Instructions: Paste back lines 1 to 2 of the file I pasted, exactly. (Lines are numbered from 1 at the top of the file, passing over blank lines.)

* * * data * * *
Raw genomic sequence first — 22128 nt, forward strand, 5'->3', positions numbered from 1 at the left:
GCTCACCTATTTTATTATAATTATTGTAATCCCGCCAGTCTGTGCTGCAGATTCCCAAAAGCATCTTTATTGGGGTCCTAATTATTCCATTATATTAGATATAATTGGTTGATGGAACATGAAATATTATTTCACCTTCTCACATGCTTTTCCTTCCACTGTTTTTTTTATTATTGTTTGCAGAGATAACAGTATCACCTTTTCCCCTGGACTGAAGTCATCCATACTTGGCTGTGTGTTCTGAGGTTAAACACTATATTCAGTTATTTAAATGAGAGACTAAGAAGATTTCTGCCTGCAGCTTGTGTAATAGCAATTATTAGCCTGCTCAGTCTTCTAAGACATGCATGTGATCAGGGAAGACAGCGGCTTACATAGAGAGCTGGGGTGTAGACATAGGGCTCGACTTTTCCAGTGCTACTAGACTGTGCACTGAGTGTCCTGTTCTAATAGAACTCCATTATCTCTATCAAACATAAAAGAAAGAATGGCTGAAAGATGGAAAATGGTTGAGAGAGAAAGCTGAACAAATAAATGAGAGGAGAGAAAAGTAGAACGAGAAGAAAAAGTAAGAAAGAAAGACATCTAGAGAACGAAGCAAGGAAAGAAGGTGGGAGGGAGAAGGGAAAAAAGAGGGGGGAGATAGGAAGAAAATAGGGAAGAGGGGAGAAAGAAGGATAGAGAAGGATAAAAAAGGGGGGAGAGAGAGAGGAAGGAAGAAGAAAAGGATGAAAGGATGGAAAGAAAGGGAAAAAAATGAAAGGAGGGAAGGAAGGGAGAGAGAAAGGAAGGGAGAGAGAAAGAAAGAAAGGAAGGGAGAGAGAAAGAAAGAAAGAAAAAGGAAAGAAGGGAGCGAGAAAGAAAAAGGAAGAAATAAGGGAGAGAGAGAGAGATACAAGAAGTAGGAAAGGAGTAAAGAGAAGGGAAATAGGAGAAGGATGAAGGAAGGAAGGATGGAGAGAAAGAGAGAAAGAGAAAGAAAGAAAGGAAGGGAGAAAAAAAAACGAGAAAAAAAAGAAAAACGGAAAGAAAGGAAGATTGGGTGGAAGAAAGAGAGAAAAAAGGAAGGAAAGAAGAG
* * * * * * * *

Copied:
Raw genomic sequence first — 22128 nt, forward strand, 5'->3', positions numbered from 1 at the left:
GCTCACCTATTTTATTATAATTATTGTAATCCCGCCAGTCTGTGCTGCAGATTCCCAAAAGCATCTTTATTGGGGTCCTAATTATTCCATTATATTAGATATAATTGGTTGATGGAACATGAAATATTATTTCACCTTCTCACATGCTTTTCCTTCCACTGTTTTTTTTATTATTGTTTGCAGAGATAACAGTATCACCTTTTCCCCTGGACTGAAGTCATCCATACTTGGCTGTGTGTTCTGAGGTTAAACACTATATTCAGTTATTTAAATGAGAGACTAAGAAGATTTCTGCCTGCAGCTTGTGTAATAGCAATTATTAGCCTGCTCAGTCTTCTAAGACATGCATGTGATCAGGGAAGACAGCGGCTTACATAGAGAGCTGGGGTGTAGACATAGGGCTCGACTTTTCCAGTGCTACTAGACTGTGCACTGAGTGTCCTGTTCTAATAGAACTCCATTATCTCTATCAAACATAAAAGAAAGAATGGCTGAAAGATGGAAAATGGTTGAGAGAGAAAGCTGAACAAATAAATGAGAGGAGAGAAAAGTAGAACGAGAAGAAAAAGTAAGAAAGAAAGACATCTAGAGAACGAAGCAAGGAAAGAAGGTGGGAGGGAGAAGGGAAAAAAGAGGGGGGAGATAGGAAGAAAATAGGGAAGAGGGGAGAAAGAAGGATAGAGAAGGATAAAAAAGGGGGGAGAGAGAGAGGAAGGAAGAAGAAAAGGATGAAAGGATGGAAAGAAAGGGAAAAAAATGAAAGGAGGGAAGGAAGGGAGAGAGAAAGGAAGGGAGAGAGAAAGAAAGAAAGGAAGGGAGAGAGAAAGAAAGAAAGAAAAAGGAAAGAAGGGAGCGAGAAAGAAAAAGGAAGAAATAAGGGAGAGAGAGAGAGATACAAGAAGTAGGAAAGGAGTAAAGAGAAGGGAAATAGGAGAAGGATGAAGGAAGGAAGGATGGAGAGAAAGAGAGAAAGAGAAAGAAAGAAAGGAAGGGAGAAAAAAAAACGAGAAAAAAAAGAAAAACGGAAAGAAAGGAAGATTGGGTGGAAGAAAGAGAGAAAAAAGGAAGGAAAGAAGAG